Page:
For example, if you are taking a photograph of something small like a child, a flower, a small animal - consider taking the photograph from the height of your subject. You can see the difference that can make in the 2 shots below, They were taken on the same camera, literally 2 meters apart.
Consider Your Background
What's my background got to do with the price of chips I hear you ask? I'm taking a photo of my friends - why would anything else matter? Fair enough you want to photograph your friends, but you also want your friends to stand out.
Take another look at the pictures above. The purple flower is almost lost in the background clutter of other plants.That said, your eyes are immediately drawn into the poppy in the other picture, because the background has no clutter. (Note if you had taken the photograph of the poppy from above you would have had background clutter). You want the eyes to be drawn to the subject of your photograph, your friends, you don't want them to be lost in the background - or worse - overshadowed by it.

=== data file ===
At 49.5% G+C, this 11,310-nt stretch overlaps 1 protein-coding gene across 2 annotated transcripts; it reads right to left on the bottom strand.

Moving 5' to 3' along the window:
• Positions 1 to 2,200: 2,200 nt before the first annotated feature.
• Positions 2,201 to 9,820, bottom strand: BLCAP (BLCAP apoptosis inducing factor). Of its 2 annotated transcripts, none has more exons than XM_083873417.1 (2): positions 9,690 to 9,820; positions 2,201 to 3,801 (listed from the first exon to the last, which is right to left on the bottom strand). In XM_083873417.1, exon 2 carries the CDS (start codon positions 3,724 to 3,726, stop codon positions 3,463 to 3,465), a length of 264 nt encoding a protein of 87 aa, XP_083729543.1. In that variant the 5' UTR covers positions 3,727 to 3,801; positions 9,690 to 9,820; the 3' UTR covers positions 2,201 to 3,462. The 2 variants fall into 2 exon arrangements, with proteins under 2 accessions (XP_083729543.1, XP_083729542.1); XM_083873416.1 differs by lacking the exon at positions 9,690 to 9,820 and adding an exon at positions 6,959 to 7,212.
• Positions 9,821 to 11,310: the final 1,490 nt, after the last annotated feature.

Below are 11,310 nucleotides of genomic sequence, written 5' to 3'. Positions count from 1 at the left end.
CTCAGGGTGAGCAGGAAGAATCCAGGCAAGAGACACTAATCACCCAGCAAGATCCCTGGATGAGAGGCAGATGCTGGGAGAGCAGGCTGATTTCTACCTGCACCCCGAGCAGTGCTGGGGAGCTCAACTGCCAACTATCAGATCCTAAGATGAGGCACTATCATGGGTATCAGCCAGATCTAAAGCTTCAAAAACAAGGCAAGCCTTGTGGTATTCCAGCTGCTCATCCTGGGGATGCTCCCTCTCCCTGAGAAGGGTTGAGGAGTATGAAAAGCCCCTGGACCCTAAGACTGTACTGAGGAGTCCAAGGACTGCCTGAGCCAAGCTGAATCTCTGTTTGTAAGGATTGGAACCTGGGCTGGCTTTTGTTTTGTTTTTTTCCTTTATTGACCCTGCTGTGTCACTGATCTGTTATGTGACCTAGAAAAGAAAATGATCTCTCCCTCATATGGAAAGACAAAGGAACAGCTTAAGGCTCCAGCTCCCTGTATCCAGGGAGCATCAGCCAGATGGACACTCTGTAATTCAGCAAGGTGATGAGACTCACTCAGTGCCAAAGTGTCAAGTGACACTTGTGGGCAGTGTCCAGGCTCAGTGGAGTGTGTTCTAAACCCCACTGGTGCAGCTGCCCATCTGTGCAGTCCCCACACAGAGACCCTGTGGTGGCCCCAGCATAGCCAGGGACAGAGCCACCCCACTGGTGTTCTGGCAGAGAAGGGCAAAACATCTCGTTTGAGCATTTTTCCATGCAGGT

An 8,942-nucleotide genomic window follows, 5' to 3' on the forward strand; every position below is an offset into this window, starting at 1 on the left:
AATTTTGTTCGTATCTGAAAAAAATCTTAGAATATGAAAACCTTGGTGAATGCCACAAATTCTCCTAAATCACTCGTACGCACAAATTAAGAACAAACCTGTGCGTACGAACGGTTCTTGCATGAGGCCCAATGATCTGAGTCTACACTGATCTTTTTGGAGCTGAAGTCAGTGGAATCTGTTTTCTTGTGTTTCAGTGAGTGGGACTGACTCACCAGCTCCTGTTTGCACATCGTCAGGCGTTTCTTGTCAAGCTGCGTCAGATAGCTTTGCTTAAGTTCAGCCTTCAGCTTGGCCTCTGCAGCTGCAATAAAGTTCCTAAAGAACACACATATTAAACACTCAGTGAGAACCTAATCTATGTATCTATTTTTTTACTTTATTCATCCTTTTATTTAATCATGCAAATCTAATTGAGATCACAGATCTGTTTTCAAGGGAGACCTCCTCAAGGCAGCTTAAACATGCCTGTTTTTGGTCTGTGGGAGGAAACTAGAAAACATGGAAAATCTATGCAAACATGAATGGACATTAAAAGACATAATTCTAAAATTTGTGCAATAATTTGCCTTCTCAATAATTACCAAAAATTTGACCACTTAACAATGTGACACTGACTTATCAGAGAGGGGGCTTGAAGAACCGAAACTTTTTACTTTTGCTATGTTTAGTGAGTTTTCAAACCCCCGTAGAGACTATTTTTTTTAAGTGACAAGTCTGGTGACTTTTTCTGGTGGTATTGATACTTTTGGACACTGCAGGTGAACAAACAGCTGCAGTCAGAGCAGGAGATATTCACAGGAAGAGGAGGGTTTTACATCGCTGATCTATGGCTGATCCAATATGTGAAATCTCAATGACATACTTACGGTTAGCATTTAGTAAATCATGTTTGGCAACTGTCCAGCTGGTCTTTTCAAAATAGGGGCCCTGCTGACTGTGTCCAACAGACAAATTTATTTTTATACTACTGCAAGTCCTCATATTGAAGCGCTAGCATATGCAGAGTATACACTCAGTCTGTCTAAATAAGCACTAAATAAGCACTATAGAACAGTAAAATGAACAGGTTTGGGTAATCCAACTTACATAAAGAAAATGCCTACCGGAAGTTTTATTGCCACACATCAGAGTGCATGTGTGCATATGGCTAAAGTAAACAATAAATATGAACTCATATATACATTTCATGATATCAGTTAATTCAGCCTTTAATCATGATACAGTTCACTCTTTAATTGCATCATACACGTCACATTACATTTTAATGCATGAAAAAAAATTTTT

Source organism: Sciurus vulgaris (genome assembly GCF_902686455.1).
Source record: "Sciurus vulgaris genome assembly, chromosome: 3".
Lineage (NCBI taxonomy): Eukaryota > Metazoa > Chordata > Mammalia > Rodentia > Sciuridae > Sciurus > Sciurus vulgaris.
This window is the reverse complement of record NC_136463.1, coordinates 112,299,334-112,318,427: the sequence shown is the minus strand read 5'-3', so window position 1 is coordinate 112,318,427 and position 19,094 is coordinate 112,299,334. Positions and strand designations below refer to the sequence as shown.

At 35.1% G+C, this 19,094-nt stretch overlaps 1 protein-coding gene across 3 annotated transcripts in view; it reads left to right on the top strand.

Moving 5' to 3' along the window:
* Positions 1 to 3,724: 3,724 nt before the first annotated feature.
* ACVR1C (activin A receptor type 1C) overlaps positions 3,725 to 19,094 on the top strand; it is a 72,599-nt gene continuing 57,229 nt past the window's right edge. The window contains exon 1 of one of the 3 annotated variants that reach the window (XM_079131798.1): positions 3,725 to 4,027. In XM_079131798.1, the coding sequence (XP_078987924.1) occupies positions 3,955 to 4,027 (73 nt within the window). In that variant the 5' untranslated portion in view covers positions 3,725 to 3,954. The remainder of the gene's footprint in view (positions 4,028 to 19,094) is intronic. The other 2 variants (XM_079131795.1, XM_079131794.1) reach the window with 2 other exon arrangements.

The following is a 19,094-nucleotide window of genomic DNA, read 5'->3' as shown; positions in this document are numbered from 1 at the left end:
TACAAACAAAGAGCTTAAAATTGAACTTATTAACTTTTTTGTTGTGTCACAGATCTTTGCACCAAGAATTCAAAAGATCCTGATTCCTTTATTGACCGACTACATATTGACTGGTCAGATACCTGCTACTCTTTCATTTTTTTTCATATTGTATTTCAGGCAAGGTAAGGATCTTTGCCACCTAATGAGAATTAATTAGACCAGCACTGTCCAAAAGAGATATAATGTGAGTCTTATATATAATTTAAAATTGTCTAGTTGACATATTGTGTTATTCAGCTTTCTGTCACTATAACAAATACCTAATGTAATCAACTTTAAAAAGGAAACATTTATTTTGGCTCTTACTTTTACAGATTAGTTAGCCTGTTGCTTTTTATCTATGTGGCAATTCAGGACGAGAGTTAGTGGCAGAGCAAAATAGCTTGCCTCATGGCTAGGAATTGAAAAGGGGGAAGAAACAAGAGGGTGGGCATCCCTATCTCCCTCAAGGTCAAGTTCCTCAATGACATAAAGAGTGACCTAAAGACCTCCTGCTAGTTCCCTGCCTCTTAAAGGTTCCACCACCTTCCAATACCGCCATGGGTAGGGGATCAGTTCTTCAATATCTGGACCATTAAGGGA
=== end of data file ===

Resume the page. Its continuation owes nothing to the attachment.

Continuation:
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Contrast Of Colour And Texture
Using contrast in your picture can be striking and draw your subject out. Again the picture of the poppy above uses that technique. The red against the green is striking, as is the absence of texture in the green and the abundance of texture in the red poppy.
You don't need a complete absence of texture in the background to take advantage of this concept. Look at the picture to the right.